In order to improve 3D Tiles streaming performance in Cesium for Unreal, we have recently integrated Unreal Engine’s occlusion culling system into our tile selection algorithm.
Occlusion culling refers to the technique of avoiding the rendering of objects when they are completely obscured by other objects in the scene. In dense scenes, this allows for significant performance improvements - all without diminishing the quality of the render.
In the above image, the green buildings (the occluders) occlude the red buildings to the right (the occludees). Since the red buildings will not be visible to the camera, they do not have to be rendered.
The above diagram shows the stages a tile goes through before it gets rendered on the screen. The runtime 3D Tiles selection algorithm selects and requests tiles based on the current camera view. Once the requested tiles are done asynchronously loading, the 3D Tiles meshes are handed over to Unreal Engine’s rendering pipeline.
Culling can be used in any of these stages to save computation and resources, but culling earlier is always better since it reduces unnecessary computation later in the pipeline. Unreal Engine culls tiles during the visibility check stage to avoid rendering them if they are not visible. Culling a tile during selection helps avoid requesting and loading the tile in the first place.
Cesium for Unreal has already leveraged 3D Tiles frustum culling and distance-based “fog” culling to reduce unnecessary tile requests. This post explores how 3D Tiles occlusion culling was implemented in Cesium for Unreal to save further tile requests in dense scenes.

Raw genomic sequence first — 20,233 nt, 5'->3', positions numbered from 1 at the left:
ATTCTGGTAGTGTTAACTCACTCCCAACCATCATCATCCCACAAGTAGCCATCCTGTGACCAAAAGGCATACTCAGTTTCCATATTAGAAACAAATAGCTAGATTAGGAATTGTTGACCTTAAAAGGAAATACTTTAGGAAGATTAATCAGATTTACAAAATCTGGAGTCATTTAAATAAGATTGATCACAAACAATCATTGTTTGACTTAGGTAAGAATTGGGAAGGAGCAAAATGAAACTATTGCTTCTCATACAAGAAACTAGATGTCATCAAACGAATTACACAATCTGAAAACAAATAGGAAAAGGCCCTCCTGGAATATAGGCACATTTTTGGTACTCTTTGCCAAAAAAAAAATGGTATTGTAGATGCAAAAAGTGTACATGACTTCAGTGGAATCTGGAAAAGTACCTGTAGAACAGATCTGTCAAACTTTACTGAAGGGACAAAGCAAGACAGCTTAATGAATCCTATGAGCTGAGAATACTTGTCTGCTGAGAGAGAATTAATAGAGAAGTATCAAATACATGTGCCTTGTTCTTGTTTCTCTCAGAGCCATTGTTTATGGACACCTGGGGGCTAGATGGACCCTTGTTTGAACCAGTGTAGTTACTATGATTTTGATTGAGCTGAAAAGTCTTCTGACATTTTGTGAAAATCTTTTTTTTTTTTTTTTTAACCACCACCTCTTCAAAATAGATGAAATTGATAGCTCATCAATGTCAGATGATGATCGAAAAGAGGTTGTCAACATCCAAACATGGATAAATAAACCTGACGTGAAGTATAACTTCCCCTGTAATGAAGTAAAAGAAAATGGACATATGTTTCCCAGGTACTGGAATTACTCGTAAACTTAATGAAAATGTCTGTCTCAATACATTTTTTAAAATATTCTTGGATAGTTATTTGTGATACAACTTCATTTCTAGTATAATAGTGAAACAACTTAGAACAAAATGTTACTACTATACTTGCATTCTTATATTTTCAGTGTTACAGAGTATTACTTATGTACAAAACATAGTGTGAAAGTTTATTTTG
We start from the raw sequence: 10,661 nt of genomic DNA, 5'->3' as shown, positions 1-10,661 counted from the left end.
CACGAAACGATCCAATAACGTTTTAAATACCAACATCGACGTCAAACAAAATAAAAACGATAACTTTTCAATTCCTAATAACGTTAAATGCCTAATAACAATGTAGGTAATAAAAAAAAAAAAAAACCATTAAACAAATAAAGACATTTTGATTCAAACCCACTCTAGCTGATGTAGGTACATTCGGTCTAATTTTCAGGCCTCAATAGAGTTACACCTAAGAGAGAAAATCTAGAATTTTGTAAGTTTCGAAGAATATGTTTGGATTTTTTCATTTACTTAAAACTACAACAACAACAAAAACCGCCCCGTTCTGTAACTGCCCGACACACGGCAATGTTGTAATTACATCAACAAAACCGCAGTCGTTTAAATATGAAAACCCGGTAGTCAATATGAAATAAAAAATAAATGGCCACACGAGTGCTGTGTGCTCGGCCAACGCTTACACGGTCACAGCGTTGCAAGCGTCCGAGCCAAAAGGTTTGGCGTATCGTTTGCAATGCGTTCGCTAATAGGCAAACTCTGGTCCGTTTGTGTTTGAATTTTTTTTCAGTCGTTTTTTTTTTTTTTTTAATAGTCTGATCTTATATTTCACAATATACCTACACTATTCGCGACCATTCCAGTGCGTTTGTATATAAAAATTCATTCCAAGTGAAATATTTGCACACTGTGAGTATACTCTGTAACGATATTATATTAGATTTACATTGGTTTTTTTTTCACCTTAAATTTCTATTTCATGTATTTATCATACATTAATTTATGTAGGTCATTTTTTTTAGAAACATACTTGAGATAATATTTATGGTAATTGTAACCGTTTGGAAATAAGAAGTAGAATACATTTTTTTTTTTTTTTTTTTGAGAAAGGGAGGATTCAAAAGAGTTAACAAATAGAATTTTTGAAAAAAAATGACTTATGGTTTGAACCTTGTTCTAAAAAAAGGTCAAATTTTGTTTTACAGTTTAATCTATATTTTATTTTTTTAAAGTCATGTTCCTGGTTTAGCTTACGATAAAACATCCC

Occlusion culling can refer to a variety of techniques. Occlusion culling approaches are usually broken down into three broad categories: precomputed, object-space, and image-space.
Unreal Engine has precomputed visibility volumes, sometimes known as potentially visible sets (PVS) outside of Unreal Engine. Each precomputed visibility volume has a corresponding set of objects. This set contains every object that could possibly be visible when the camera is within the volume. At runtime, this set is used to quickly narrow down candidate objects for rendering based on the camera position (some of these objects may still be frustum culled). As the name implies, this set must be precomputed offline. Precomputed visibility volumes are a useful optimization for closed-off parts of a game level where, for example, a player may be walking through a narrow hallway that occludes most of the outside world. However, in the context of 3D Tiles and streaming large-scale geospatial content, it becomes nearly impossible to permutate every possible layout of the geometry or potential camera positions to precompute visibility information.
Object-space approaches are another class of occlusion culling techniques where conservative, axis-aligned representations of occluder and occludee geometry are stored in a bounding volume hierarchy (BVH) - typically an octree is used. Each occluder volume casts a “visibility shadow” into the object BVH opposite the direction of the camera. The BVH has to be traversed once per-occluder to find occluded objects (objects within the “shadow” cast by the occluder). The axis-aligned representations of occluders can optionally be fused to improve the occlusion rate and reduce the number of independent BVH traversals.
Occluder fusion, axis-aligned occluder simplification, and BVH traversal are all CPU-intensive tasks. To support 3D Tiles with this method, these tasks would have to be continually performed at runtime since the set of occluders will continually change as the camera flies around the world. Overall, the object-space approach scales poorly with the number of occluders and can be overly conservative.
Image-space approaches are currently the most popular, scalable, and effective form of occlusion culling. These approaches leverage the GPU and are much more robust to dynamic and streamed objects, with minimal overhead. The rest of this post focuses on a specific combination of image-space techniques used in Unreal Engine and Cesium for Unreal.